Welcome to what is possibly the concluding post in my Raspberry Whole Home Audio Project series of posts… or possibly not.
At the start of this journey I had a plan to install mopidy on one of my Raspberry Pis and use pulse audio to stream the output to the others. Along the way I ran into some challenges stemming from me buying the cheapest peripherals I could (and subsequently needing to upgrade the WiFi adapters and power cables I first bought to better ones), and my vision evolved as things progressed.Read More →
I have a handful of internet-facing Linux (Ubuntu) VPSs with a couple of providers, and I connect them together with a virtual backplane network from ZeroTier (https://www.zerotier.com/). I use thi... — serverfault.com
Anybody know some stuff about Linux and Windows networking and routing and want to help me out?
The golden ratio is total nonsense in design. Here's why. — fastcodesign.com
The other day I watched a Criminal Minds episode where the BAU rescued some potential victims of a serial killer mathematician by using the golden ratio and the related Fibonacci sequence (or rather, by identifying and understanding the killer’s use of them).
It was an interesting episode. When I decided I wanted to read a little more about the golden ratio I found the article linked above, and that was an interesting read too.
I’ve used the golden ratio in design (indeed, if you’re reading this by visiting my site on a large-screened device then the proportions of the left and right columns match the golden ratio).
Is it more aesthetically pleasing than different proportions would be? That’s the problem with things like this that are said to impact us at a subconscious level, my conscious mind doesn’t know.
I’m in the process of moving my hosting to a new server, because I wanted one that offers me more flexibility, and the ability to grow the server and add resources to it during spikes in demand. I’ve chosen to go with Vultr (I recorded a screencast about six weeks ago showing how easy it is to set up a new server on their platform). I’ve also moved some non-essential hosting duties to another provider altogether, CloudAtCost.
Anyway, this is not really my point.
One of the things on the server I’m going to be decommissioning is a private WebDAV store. I don’t use it for much, just moving the occasional file between computers and “publishing” my work Outlook calendar so that I can subsequently synchronize it back to my Google calendar and get notifications on my wrist. It’s the WebDAV server that I’ve been setting up this week.Read More →
By John PavlusIt wasn't until I heard that a colleague had nuked his personal email account—on purpose, for good—that it hit me: Email is t — engadget.com
This is an interesting read.
At Google I/O in 2009 Google introduced Google Wave, a re-imagining of email. I still maintain this was a much better tool for business communication than email is. The product was killed off only about a year later. Wave had some great technology, but Google failed to even try to sell it to the enterprise. Ultimately the problems Wave solved weren’t technical ones, they were business ones.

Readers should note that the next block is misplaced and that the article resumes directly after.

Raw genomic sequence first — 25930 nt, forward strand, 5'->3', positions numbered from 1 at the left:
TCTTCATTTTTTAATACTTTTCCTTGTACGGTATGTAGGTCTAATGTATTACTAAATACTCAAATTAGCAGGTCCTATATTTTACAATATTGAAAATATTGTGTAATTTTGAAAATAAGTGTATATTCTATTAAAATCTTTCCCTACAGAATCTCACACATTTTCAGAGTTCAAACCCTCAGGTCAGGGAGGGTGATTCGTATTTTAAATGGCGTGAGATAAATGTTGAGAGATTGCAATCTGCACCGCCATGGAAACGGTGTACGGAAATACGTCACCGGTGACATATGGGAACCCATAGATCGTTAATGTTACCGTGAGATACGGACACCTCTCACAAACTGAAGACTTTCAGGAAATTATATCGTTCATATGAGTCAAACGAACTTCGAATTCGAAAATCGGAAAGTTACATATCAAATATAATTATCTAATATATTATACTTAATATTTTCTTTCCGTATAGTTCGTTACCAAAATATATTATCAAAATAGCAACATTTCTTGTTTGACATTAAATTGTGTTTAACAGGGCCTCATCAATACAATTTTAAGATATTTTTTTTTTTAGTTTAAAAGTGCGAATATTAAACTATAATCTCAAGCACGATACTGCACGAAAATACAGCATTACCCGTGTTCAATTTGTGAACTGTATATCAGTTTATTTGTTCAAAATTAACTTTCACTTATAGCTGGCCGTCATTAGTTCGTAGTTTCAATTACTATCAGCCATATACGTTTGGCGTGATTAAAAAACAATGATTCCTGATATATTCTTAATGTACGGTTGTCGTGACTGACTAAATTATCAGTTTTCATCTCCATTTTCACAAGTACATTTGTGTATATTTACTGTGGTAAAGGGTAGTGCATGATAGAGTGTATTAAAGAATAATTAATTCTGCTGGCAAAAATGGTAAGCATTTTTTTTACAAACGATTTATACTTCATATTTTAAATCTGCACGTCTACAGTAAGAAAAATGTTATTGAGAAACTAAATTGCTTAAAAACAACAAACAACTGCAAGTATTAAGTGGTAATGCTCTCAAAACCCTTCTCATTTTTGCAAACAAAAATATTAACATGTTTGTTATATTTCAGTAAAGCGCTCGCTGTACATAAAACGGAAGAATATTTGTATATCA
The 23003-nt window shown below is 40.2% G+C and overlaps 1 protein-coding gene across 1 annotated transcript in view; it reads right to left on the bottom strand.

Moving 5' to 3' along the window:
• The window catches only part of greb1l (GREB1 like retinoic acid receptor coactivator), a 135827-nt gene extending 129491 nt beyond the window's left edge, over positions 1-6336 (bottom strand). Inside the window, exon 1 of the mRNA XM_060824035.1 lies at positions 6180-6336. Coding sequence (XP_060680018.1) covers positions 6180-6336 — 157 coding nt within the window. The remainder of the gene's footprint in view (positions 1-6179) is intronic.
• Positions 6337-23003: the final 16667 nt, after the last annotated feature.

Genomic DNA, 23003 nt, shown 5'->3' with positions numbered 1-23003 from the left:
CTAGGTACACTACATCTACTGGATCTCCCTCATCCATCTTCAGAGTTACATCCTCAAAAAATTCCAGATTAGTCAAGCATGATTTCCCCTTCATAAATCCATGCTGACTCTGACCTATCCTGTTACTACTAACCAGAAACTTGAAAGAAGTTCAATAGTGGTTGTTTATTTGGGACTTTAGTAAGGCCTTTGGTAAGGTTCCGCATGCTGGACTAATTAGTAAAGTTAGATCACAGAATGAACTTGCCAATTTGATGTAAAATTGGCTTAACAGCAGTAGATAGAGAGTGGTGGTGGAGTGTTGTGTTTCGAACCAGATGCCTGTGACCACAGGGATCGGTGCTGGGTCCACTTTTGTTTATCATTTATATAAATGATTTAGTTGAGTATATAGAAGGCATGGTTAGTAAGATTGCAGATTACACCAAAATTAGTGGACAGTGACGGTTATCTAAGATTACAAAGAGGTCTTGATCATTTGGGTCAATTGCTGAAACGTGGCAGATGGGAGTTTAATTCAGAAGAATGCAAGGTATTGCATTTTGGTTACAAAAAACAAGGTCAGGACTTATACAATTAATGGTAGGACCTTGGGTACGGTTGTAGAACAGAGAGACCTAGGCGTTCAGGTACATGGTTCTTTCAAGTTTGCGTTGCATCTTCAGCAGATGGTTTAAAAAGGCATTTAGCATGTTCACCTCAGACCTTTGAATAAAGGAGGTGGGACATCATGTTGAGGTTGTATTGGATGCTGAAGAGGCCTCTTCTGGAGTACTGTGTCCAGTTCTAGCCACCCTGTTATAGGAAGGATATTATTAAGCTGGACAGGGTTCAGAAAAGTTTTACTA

That all being said, is the way to solve the current problems with email overload really to replace it with a different tool? I don’t know the solution, but I certainly agree there’s a problem.
The raspberry pi is fully functional credit card-sized computer that is cheap enough ($25) that it can be used just for a single purpose. With this hack the computer imitates an airplay speaker, making it possible to send songs over to an old stereo wirelessly from your phone.
The Raspberry Pi generated massive hype in nerdy circles this summer when it came out and we’re beginning now to see some amazing hacks from this tiny computer now.
I’ve had mine for a few months now but I hadn’t got around to using it yet. So I’ve now decided to try to make something that I’ve wanted for a while: a product to bring my good but dated speaker system into the 21st century by enabling wireless streaming of music to it.
A possible way to do this would be to buy an Airport Express or an Apple TV and connect the audio out to the stereo. But then I would feel like overpaying for features like video streaming or wireless routing that wouldn’t be used. Besides, those products cost around £80. Airplay enabled speakers cost £200 at the low end. This raspberry pi creation should easily come in under £30.
Here’s a video of it in action.
It’s been a long time since I’ve written about my Raspberry Pi Whole Home Audio Project.
Simply, that’s because I’ve hit a bit of a wall and I’m especially busy with work right now so I haven’t been able to find the time to work my way around it.
The problem is that the USB WiFi adapters that I bought (for about $5 each) don’t perform well. They have signal strength issues, and while they do work and maintain a network connection, the poor signal strength means the connection isn’t fast enough to stream audio. There are plenty of other people out there having the same problem. You get what you pay for, I guess, and I need to buy replacement adapters.
I’m considering instead installing TuneBlade on one of my Windows PCs. TuneBlade takes all the audio output from that computer and streams it using Apple’s AirPlay protocol. I’d then install ShairPort on all the Pis to turn them into AirPort receivers.
What do you guys think?